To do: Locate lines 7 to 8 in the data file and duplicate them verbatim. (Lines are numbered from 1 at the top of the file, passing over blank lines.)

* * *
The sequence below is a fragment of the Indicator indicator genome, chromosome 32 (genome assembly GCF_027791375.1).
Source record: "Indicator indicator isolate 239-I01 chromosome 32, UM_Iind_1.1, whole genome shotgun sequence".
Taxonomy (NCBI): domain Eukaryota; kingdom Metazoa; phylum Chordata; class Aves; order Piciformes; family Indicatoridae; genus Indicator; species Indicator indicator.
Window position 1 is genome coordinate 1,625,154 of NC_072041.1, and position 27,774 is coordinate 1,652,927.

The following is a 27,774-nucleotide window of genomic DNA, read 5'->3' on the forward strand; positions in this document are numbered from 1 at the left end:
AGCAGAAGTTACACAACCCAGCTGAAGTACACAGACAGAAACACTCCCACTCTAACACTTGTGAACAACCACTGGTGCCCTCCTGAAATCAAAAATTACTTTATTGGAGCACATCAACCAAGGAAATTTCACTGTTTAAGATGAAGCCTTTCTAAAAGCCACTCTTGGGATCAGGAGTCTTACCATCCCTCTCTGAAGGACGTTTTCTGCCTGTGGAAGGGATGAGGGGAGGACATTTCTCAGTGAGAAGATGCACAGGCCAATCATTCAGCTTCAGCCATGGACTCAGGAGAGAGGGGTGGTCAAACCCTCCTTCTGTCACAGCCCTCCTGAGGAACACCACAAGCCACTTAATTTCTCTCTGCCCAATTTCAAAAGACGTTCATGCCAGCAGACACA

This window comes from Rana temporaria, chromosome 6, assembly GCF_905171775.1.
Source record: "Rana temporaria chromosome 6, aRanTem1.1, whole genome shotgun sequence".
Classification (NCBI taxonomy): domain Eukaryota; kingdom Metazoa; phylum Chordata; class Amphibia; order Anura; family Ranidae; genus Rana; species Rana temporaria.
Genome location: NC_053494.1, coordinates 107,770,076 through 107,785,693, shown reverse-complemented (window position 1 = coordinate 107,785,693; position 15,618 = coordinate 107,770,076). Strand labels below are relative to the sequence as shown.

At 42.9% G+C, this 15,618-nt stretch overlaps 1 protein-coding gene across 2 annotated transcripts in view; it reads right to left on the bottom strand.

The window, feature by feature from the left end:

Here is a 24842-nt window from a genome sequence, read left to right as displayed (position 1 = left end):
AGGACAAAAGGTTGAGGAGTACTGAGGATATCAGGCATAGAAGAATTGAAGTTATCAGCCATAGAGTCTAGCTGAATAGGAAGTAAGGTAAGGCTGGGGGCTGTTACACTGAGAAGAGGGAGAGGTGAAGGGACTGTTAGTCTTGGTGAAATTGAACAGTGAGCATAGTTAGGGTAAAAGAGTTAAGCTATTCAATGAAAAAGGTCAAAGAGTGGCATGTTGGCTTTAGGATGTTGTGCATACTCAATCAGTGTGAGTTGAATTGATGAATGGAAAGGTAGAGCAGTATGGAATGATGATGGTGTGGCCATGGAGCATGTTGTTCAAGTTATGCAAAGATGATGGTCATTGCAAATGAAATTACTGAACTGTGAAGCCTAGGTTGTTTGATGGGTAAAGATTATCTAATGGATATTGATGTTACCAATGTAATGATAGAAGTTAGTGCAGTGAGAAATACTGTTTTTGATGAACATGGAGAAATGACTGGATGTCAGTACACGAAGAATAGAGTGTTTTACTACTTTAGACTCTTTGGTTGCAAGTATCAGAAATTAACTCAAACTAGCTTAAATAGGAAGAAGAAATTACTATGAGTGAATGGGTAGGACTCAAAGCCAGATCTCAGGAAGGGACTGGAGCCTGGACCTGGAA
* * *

This window comes from Rana temporaria, chromosome 6, assembly GCF_905171775.1.
Source record: "Rana temporaria chromosome 6, aRanTem1.1, whole genome shotgun sequence".